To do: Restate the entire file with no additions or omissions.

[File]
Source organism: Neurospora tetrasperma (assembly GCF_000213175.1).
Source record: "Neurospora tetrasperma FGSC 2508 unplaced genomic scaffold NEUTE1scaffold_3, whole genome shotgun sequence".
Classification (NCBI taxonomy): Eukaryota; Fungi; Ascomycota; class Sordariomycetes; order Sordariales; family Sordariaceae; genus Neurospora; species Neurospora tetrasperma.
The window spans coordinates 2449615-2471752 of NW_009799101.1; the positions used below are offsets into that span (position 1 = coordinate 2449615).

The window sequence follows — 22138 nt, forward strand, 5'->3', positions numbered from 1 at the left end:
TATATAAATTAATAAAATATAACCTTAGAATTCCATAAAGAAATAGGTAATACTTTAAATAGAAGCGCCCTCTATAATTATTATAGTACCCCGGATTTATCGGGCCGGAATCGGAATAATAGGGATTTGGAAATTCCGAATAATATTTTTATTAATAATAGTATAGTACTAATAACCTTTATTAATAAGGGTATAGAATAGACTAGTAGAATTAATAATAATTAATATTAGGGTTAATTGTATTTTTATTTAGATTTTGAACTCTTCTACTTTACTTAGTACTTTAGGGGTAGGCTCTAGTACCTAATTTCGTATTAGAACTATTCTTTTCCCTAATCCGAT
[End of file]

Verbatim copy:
Source organism: Neurospora tetrasperma (assembly GCF_000213175.1).
Source record: "Neurospora tetrasperma FGSC 2508 unplaced genomic scaffold NEUTE1scaffold_3, whole genome shotgun sequence".
Classification (NCBI taxonomy): Eukaryota; Fungi; Ascomycota; class Sordariomycetes; order Sordariales; family Sordariaceae; genus Neurospora; species Neurospora tetrasperma.
The window spans coordinates 2449615-2471752 of NW_009799101.1; the positions used below are offsets into that span (position 1 = coordinate 2449615).

The window sequence follows — 22138 nt, forward strand, 5'->3', positions numbered from 1 at the left end:
TATATAAATTAATAAAATATAACCTTAGAATTCCATAAAGAAATAGGTAATACTTTAAATAGAAGCGCCCTCTATAATTATTATAGTACCCCGGATTTATCGGGCCGGAATCGGAATAATAGGGATTTGGAAATTCCGAATAATATTTTTATTAATAATAGTATAGTACTAATAACCTTTATTAATAAGGGTATAGAATAGACTAGTAGAATTAATAATAATTAATATTAGGGTTAATTGTATTTTTATTTAGATTTTGAACTCTTCTACTTTACTTAGTACTTTAGGGGTAGGCTCTAGTACCTAATTTCGTATTAGAACTATTCTTTTCCCTAATCCGAT